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Jen

Ode to an Ordinary Girl

Posted by Jen on September 10, 2008 at 12:00 AM in Jen
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Madeleine, at the bus stop, age 10

"I don't know, Mom," she tells me late at night, sweet tears falling on her cheeks as we lie together in bed before she falls asleep. "I don't want to have to be a nobody and I don't want to have to be a somebody to have a good life. I just want to be an ordinary girl."

An ordinary girl.

I wonder what it means while she lets me hold her close. She is so bright, so articulate, so wise, so funny. I know I'm her mother, but really--is there any way on earth she could ever be mistaken for someone ordinary? Could that even be possible?

Still.

I think I know what she's saying. Too many distinctions between you and the girl next door, and it's hard to feel close to the people around you. Ask any child who merits extra attention in any direction--being special garners with it a certain kind of loneliness and more than a little careful handling. Nobody needs that. Especially when you are ten and above all things in need of belonging--mostly with the grownups who you wish to see you exactly as you are. Nothing more, nothing less.

It's easy to worry about Madeleine--especially at this age. I want her to succeed, to achieve, to find her way in the world with a kind of blissful happiness. But tonight I heard her ask for something more--permission to grow and be at her own pace in her own way, no special effort attached to being anything else but herself. An ordinary girl.

What could be more special than that?

Have something to say about your own ordinary girl? Comments are all yours in the space below.

6 Comments

patience writes...

Oh, I can VERY much relate...I STILL feel like this. I love that ordinary girl.

Karen writes...

she is more grown up and more beautiful in every picture. such a lovely young lady ... inside and out. You must be so proud, Jen.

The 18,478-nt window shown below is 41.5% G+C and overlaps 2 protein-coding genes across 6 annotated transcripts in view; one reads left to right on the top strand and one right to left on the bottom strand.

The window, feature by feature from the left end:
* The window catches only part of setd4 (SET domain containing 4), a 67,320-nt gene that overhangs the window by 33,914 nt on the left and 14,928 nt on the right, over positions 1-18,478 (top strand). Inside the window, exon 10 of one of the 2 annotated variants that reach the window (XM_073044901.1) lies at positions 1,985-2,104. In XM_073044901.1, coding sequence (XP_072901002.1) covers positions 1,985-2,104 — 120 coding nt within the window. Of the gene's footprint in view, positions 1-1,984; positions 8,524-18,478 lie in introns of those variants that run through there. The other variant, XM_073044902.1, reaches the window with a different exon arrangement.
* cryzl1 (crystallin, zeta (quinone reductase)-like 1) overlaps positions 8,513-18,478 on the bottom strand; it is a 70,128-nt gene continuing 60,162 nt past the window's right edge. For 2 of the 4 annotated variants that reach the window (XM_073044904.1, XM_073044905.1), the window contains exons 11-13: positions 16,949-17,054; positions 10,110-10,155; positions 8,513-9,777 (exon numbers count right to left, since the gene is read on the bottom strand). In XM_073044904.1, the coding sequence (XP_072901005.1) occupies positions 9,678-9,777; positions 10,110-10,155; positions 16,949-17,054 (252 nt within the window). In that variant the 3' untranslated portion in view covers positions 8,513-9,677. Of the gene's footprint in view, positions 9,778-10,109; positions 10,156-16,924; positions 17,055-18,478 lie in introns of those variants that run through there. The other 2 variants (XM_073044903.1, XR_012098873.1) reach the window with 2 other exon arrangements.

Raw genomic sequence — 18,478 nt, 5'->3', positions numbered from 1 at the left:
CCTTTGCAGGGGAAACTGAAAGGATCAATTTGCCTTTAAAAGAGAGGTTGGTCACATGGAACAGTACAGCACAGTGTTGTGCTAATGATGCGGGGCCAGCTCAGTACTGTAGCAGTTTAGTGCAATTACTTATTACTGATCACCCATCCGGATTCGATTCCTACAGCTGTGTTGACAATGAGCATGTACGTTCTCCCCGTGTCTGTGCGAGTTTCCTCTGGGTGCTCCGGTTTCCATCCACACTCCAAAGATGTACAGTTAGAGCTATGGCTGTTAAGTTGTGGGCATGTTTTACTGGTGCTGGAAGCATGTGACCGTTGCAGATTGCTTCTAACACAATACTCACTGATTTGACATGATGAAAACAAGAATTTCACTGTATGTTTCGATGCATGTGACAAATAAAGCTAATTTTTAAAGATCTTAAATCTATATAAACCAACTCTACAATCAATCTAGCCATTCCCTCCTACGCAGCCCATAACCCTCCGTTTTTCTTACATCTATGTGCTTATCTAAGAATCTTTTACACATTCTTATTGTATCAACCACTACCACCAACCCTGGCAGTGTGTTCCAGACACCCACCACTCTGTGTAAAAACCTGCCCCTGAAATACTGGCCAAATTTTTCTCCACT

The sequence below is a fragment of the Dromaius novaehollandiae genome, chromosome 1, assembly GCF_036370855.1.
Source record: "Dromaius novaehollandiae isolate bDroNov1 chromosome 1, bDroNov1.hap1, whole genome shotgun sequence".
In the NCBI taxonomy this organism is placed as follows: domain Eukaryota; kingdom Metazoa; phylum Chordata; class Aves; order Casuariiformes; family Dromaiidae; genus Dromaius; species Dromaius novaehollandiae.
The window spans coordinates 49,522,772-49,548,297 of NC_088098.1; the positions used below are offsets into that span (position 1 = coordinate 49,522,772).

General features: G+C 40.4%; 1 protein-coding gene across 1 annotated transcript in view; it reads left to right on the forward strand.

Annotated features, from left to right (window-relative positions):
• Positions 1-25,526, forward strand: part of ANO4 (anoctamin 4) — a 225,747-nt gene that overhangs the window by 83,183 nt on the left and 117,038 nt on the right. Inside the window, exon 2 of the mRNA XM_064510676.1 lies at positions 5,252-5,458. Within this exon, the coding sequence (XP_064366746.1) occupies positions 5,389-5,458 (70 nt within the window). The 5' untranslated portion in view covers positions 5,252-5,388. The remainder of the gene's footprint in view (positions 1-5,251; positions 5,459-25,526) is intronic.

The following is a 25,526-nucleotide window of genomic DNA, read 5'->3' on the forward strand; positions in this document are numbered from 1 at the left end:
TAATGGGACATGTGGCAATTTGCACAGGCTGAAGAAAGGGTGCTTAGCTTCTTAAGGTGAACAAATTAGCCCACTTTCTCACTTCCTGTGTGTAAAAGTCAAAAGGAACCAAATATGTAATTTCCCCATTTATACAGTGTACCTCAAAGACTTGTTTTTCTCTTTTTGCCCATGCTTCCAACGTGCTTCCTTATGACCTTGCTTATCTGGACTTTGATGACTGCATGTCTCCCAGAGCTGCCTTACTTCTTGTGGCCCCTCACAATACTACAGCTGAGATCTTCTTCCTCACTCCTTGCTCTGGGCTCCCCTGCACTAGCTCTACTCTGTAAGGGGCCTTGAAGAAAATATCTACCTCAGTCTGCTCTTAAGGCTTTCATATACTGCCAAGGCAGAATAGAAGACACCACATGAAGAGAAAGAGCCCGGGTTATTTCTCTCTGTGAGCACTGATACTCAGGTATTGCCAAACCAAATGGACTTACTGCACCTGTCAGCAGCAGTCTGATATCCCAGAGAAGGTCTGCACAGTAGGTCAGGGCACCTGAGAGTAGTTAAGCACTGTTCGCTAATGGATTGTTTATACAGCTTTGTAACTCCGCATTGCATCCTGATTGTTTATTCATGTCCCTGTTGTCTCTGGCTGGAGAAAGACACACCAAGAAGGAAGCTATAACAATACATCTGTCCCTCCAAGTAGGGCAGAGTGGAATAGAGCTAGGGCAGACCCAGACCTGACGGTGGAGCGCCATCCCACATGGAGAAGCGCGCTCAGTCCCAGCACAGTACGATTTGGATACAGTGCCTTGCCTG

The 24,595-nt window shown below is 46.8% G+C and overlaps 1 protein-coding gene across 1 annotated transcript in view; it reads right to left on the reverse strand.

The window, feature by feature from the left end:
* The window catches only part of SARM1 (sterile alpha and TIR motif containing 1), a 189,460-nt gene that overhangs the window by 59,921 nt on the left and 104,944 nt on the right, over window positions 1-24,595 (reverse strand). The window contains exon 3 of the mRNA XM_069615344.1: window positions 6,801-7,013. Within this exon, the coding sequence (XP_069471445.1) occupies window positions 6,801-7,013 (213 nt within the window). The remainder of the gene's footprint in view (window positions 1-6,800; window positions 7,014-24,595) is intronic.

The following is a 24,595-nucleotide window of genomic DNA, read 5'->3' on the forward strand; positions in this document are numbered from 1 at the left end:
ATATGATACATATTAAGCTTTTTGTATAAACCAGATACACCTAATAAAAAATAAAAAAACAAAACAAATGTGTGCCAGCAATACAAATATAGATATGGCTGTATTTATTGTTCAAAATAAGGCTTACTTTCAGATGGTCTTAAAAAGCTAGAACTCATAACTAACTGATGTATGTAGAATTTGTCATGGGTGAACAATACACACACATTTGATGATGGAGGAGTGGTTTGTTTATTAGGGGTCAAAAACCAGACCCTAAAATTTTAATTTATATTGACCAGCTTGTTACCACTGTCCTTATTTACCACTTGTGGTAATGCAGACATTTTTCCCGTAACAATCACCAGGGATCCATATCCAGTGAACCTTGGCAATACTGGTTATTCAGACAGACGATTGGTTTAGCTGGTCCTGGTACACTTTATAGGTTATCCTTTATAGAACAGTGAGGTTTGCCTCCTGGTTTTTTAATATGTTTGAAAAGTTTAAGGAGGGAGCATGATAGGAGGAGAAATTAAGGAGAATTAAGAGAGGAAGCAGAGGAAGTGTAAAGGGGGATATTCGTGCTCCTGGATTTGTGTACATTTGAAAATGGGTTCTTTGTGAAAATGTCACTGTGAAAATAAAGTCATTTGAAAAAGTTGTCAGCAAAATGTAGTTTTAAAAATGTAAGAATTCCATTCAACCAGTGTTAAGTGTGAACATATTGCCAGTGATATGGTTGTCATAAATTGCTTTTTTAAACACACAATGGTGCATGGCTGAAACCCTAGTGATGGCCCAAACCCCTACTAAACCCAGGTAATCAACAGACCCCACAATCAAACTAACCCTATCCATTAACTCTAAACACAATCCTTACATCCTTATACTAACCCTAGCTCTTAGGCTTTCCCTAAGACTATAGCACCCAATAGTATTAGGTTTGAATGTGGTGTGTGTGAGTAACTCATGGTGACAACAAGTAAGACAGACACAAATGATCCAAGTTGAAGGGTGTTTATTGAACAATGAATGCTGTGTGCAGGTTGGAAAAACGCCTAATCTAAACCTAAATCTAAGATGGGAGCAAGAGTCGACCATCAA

Lisa Milton writes...

What a lovely shot of your girl. Thanks for articulating this age so beautifully; my 5th grader and I have been having lots of talks like this.

Such difficult and exciting waters to navigate.

janewilk writes...

I have an "ordinary girl" at my house - eleven years old and with one foot in the childhood camp and one foot in the realm of growing up. These are definitely not easy times - but I think the bedtime hours we spend lying next to them in the candlelight and listening to their worry, their angst, their joy help ease the way for their transitions. At least I'm hoping that's the way it works...

BlueLikeTheSky writes...

.We're right behind you at our house...almost nine and facing lessons I remember happening much later.

It's so challenging these days to maintain girlhood for our daughters without isolating them from the world in which they live. You are doing a wonderful job.

We're stepping back this year. Trying a true Montessori elementary. Slowing things down. Letting the world turn. I worry that we're "hiding out" sometimes, but then I hear reawakened laughter, silly songs, sweet conversations with fewer tears, and I trust that we've made the right decision.

Someday, I hope, these beautiful treasured girls will look back and smile, knowing that the "breathing room" of an ordinary girlhood made them extraordinary indeed.

Meg writes...

I just wrote about my ordinary girl today:
http://thepagesofourcrazylife.blogspot.com/2008/09/growing.html

Watching her grow takes my breath away and scared the heck out of me at the same time. She still needs me, but she has no idea how I need her more! Our girls are so very beautiful!

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